MENTION "ENGLISH music" and most people think of meadows, rolling hills or the jingoism of Empire. And yet, back in the 1670s, Matthew Locke scored an operatic production of The Tempest with swirling tonal storms and an astonishing degree of harmonic ingenuity. The rapt opening chords of the "Curtain Tune" anticipate Berlioz, while the accelerating torrent that follows could have blown in from virtually any point during the last hundred years. Add a peppery sequence of dances and you have music that is light years ahead of its time, played with excited application by Il Giardino Armonico. Locke's shock tactics are well matched by the contemporaneous, rabble-rousing Battalia of Heinrich Ignaz Franz von Biber, with its "drunken" discords and slapping strings suggestive of gunfire. Nikolaus Harnoncourt made a famous Teldec recording of Battalia years ago, but this one is even better. Biber's imitated drums and fifes march across the spectrum in full stereophonic splendour, and the playing has real panache. Meanwhile, back among the meadows, Sir Thomas Beecham guides us through the verdant musical dream-world of Frederick Delius. No conductor since 1946 has held the quiet centre of Brigg Fair with such ecstatic control, and the sepia- tinted Dance Rhapsodies can rarely have sounded more engaging. Delius was essentially a miniaturist, at his best in such aromatic evocations as A Song before Sunrise, Summer Night on the River, the Irmelin Prelude, and On hearing the first cuckoo in spring. Beecham recorded these, and others like them, on more than one occasion, but his 1946-52 sessions, with the then newly formed Royal Philharmonic, relate the widest range of expressive nuances. Incidentally, if you have any worries about the sound quality, try A Song before Sunrise, which, although recorded as long ago as 1949, is positively three-dimensional.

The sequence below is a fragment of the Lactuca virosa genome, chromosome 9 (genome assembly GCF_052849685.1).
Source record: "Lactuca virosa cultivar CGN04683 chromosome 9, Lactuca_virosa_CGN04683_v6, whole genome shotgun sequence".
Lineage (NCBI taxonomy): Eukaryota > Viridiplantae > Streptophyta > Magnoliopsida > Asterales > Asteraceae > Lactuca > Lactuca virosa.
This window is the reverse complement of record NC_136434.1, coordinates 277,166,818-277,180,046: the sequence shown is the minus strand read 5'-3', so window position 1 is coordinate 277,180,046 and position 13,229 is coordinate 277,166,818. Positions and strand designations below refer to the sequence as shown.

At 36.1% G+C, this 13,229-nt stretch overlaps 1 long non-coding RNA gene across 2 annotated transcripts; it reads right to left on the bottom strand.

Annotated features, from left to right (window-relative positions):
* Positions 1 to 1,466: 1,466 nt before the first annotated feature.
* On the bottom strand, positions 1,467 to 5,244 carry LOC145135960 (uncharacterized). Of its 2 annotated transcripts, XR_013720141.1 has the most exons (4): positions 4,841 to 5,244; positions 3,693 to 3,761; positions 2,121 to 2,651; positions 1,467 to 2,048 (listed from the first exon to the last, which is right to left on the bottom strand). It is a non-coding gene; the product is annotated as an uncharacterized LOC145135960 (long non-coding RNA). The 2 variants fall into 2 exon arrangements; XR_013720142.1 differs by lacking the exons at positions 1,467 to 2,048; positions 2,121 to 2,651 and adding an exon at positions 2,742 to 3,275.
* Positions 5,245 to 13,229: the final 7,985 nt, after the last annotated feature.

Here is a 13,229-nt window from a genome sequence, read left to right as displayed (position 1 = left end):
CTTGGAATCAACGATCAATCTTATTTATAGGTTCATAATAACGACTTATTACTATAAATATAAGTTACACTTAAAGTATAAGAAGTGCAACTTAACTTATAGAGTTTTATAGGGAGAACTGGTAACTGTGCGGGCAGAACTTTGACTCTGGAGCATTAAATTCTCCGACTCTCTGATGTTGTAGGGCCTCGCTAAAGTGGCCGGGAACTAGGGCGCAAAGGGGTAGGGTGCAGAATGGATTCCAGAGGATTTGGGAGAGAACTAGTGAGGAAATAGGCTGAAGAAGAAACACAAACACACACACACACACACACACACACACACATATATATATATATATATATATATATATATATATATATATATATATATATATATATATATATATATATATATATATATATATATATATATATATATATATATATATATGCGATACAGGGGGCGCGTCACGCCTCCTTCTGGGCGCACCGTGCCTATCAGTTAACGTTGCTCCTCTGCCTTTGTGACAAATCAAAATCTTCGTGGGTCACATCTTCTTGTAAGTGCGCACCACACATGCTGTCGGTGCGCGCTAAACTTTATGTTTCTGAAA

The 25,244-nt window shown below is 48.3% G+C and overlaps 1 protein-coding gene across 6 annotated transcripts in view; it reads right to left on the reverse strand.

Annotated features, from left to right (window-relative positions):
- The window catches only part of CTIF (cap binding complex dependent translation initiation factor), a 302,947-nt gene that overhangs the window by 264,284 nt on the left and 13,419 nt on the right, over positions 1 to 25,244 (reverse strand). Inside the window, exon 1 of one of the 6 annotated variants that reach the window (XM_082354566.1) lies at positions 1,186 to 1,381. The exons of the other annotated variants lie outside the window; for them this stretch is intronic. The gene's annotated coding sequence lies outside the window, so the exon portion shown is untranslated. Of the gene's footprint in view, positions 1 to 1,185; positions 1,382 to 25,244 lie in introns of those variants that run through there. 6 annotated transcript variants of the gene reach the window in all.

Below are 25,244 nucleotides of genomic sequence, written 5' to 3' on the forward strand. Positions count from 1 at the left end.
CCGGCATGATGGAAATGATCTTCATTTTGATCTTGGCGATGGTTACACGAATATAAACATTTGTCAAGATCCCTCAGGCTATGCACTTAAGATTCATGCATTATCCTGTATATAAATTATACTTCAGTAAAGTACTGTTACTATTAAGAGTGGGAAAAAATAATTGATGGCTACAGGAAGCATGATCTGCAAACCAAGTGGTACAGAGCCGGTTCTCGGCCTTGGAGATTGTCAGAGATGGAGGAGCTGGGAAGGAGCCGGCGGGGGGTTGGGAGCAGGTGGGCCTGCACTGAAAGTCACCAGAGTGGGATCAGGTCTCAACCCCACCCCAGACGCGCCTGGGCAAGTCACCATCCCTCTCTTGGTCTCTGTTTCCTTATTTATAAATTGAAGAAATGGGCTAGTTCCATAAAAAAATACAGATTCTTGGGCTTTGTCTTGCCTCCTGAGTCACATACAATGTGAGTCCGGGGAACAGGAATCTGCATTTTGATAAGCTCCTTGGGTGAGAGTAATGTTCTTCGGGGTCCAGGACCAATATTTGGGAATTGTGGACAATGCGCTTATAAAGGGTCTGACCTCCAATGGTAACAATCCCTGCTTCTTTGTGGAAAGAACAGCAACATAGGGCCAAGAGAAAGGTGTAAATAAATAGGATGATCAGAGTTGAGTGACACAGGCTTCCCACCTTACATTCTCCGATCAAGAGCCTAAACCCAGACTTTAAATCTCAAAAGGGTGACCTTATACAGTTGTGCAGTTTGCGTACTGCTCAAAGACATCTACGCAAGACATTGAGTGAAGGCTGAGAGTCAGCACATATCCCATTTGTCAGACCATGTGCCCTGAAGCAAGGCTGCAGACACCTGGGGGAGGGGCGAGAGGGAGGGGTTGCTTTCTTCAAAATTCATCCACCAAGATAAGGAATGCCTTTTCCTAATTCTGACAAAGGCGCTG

And so to Beethoven symphonies - but with some unexpected textual twists. David Zinman puts the Zurich Tonhalle orchestra through its paces in fiery, slimline readings of the "Eroica" and Fourth Symphonies, both employing the latest Beethoven scholarship. Which means, at one point in the "Eroica"'s finale, that the strings are pared down to a string quartet; and, in the Fourth Symphony, the oboe line is decoratively embellished. It is a vital, period-instrument approach applied to modern instruments, and works well. It is also a fine digital recording and, at pounds 5, or so, a truly amazing bargain.
Locke, Biber/Il Giardino Armonico: Teldec 3984-21464-2 digital (full price)
Delius/Beecham: Dutton CDLX 7028 (mid price)
Beethoven/Zinman: Arte Nova 74321 59214 2 digital (budget price)